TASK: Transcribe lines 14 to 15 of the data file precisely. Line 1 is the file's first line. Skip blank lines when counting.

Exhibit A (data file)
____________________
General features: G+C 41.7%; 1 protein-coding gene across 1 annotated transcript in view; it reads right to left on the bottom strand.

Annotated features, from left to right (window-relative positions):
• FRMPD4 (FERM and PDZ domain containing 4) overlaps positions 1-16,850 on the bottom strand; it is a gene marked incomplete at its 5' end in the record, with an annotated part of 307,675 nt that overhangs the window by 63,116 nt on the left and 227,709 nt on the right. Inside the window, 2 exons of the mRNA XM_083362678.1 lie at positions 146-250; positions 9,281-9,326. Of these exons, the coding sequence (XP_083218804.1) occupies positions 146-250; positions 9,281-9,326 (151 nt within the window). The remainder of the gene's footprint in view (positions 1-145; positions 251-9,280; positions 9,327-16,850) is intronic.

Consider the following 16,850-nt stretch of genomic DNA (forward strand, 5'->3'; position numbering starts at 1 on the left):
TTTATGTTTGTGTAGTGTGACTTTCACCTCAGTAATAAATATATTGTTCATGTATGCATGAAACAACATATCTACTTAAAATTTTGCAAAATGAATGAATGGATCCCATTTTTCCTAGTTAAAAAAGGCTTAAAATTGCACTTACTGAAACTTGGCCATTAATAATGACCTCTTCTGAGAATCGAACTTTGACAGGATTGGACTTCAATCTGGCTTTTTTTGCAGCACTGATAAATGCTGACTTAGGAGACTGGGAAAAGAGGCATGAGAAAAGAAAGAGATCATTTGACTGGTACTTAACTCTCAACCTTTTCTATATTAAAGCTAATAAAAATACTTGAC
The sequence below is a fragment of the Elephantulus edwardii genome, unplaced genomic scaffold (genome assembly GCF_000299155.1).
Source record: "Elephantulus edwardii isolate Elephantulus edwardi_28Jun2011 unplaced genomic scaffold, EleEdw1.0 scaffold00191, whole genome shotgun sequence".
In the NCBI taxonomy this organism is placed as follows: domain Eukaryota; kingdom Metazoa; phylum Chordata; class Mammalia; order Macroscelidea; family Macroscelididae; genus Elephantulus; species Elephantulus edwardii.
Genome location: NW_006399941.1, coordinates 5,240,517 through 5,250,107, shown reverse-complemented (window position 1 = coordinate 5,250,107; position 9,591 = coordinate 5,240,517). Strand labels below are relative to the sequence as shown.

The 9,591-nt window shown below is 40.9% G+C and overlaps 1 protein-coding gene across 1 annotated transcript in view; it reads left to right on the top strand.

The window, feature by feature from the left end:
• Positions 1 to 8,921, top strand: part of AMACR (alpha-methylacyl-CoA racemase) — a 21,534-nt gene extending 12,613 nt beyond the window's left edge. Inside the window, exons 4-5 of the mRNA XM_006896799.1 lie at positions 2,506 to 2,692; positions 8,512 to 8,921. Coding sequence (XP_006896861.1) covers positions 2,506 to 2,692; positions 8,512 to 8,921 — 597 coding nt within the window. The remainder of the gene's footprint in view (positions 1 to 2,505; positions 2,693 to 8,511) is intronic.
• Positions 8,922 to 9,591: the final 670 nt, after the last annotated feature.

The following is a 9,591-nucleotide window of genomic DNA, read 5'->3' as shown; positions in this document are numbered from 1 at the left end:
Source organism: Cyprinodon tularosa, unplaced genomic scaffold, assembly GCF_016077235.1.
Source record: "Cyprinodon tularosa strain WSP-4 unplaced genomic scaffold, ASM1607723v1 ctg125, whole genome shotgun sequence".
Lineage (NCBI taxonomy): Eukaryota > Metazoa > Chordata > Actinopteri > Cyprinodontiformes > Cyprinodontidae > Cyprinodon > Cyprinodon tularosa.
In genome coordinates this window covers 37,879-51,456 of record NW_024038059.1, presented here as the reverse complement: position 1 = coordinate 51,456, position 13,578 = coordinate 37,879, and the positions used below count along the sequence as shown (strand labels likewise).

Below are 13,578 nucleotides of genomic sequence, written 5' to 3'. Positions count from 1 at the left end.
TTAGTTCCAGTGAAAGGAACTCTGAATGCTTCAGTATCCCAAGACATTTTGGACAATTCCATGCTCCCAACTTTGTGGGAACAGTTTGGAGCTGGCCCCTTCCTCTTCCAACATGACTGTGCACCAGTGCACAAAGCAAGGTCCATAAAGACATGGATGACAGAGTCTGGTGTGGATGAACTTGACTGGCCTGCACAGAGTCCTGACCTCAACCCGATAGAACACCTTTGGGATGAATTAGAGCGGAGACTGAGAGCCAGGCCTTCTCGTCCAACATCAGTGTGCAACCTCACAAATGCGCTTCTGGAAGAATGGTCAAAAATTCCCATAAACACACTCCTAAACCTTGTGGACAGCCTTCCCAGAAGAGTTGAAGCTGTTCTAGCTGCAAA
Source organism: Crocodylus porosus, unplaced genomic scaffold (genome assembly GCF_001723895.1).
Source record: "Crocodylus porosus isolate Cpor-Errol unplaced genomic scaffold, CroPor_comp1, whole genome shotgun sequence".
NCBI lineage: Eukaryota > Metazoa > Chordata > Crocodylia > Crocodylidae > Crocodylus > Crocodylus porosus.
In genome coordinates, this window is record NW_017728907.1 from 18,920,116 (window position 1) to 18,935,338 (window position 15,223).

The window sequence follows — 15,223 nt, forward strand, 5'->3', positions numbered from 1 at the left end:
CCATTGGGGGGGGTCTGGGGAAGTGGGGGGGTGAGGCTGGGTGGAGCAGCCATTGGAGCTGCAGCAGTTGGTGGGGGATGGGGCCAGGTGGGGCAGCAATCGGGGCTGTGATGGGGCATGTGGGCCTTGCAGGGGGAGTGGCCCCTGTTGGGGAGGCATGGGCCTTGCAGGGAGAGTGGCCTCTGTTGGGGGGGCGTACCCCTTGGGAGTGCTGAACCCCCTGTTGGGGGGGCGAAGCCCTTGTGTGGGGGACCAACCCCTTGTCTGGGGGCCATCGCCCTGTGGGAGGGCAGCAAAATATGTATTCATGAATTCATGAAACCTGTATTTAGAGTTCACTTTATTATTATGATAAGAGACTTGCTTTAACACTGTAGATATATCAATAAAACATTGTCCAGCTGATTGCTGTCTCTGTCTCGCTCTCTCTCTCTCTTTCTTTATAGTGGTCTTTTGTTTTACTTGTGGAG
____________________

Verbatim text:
The following is a 9,591-nucleotide window of genomic DNA, read 5'->3' as shown; positions in this document are numbered from 1 at the left end:
Source organism: Cyprinodon tularosa, unplaced genomic scaffold, assembly GCF_016077235.1.